Description : This book present a structure for understanding and exploring the semiotic character of law and law systems. Cultivating a deep understanding for the ways in which lawyers make meaning—the way in which they help make the world and are made, in turn by the world they create —can provide a basis for consciously engaging in the work of the law and in the production of meaning. The book first introduces the reader to the idea of semiotics in general and legal semiotics in particular, as well as to the major actors and shapers of the field, and to the heart of the matter: signs. The second part studies the development of the strains of thinking that together now define semiotics, with attention being paid to the pragmatics, psychology and language of legal semiotics. A third part examines the link between legal theory and semiotics, the practice of law, the critical legal studies movement in the USA, the semiotics of politics and structuralism. The last part of the book ties the different strands of legal semiotics together, and closely looks at semiotics in the lawyer’s toolkit—such as: text, name and meaning.
Description : The law is a symbolic construction and therefore rests on a variety of undertakings. What gives law its meaning is,for some, ideology, for others, the welfare of the majority. However, what is manifest is a conception of the law as a material structure that carries symbols of everyday life. The analyses that are made in the law and semiotics movements show that the laws symbolism cannot be understood by reference only to itself, a strictly legal meaning. It is a symbol that conveys life, a symbol that in itself is contaminated with life, politics, morality and so on. Law and Semiotics is an obvious meeting point between traditions, because it is the place where all the discussions about the law can find a common language. This is a collection of different papers where the institution of the law is investigated, in combination with, and as part of, a multiplicity of sign systems. Firstly, law can be understood as part of a global system of meaning (Part I) ; and, secondly, that despite the homogenising threat of globalisation, the play of legal meaning retains a socio-historical specificity (Part II). The global issues of human migration, human rights, colonisation and transnational power are played out in local spaces, in the public discourses through which they are given localised representation, in moments of activism, and as a tool of subversion. The law is a rhetorical device which at once constitutes these global and local truths but which is also constituted by them.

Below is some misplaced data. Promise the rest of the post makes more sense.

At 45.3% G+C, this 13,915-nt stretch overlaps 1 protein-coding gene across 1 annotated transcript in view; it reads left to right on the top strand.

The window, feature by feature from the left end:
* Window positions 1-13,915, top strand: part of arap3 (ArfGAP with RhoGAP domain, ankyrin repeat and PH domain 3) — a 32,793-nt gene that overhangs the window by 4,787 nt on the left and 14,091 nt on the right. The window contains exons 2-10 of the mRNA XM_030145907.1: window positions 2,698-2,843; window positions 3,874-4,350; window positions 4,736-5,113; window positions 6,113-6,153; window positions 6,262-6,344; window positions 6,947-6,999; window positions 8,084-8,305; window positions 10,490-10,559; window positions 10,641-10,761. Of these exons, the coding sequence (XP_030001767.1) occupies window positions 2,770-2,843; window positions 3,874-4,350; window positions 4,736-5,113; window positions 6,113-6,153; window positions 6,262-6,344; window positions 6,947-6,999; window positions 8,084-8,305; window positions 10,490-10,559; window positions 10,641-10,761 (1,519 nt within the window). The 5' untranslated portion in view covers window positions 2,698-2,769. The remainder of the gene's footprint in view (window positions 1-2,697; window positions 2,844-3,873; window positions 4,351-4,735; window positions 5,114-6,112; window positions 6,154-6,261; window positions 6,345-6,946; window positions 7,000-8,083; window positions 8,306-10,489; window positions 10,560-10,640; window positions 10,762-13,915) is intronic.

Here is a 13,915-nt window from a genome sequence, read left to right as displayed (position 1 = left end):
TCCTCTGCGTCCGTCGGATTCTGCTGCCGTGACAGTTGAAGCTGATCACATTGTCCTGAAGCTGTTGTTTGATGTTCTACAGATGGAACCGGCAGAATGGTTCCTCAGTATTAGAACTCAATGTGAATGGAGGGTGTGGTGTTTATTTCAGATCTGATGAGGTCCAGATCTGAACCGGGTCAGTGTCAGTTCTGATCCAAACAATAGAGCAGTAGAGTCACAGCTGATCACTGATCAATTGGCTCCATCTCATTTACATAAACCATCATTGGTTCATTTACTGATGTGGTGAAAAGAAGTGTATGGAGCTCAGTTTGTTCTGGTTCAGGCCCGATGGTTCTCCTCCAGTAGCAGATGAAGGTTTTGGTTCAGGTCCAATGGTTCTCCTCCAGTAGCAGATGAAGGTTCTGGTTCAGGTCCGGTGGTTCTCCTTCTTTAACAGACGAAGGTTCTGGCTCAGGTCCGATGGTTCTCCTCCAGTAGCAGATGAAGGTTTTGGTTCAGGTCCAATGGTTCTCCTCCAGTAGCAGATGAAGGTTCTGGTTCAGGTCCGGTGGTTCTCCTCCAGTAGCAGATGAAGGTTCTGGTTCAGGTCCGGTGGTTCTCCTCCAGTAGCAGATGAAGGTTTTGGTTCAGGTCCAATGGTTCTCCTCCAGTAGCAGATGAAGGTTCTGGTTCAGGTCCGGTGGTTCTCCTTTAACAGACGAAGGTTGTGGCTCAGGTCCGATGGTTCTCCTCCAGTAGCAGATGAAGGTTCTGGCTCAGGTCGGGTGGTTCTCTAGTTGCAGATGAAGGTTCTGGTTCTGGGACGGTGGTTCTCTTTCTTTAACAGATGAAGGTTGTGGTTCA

Description : This book explains and illustrates a variety of semiotic issues in the study of biblical law. Commencing with a review of relevant literature in linguistics, philosophy, semiotics and psychology, it examines biblical law in terms of its users, its medium and its message. It criticizes our use of the notion of 'literal meaning', at the level of both words and sentences, preferring to see meaning constructed by the narrative images that the language evokes. These images may come from either social experience or cultural narratives. Speech performance is important, both in the negotiation of the law and the narratives of its communication. Non-linguistic semiotic phenomena, utilizing other senses and involving such notions as space and time, also need to be taken into account. For the early biblical period, at least, conceptions of law based upon modern models need to be replaced by the notion of 'wisdom-laws'. Amongst the issues addressed in the course of the argument are the structure of the Decalogue, the role in the law of (Greenberg's) 'postulates', 'covenant renewal' and 'talionic punishment'.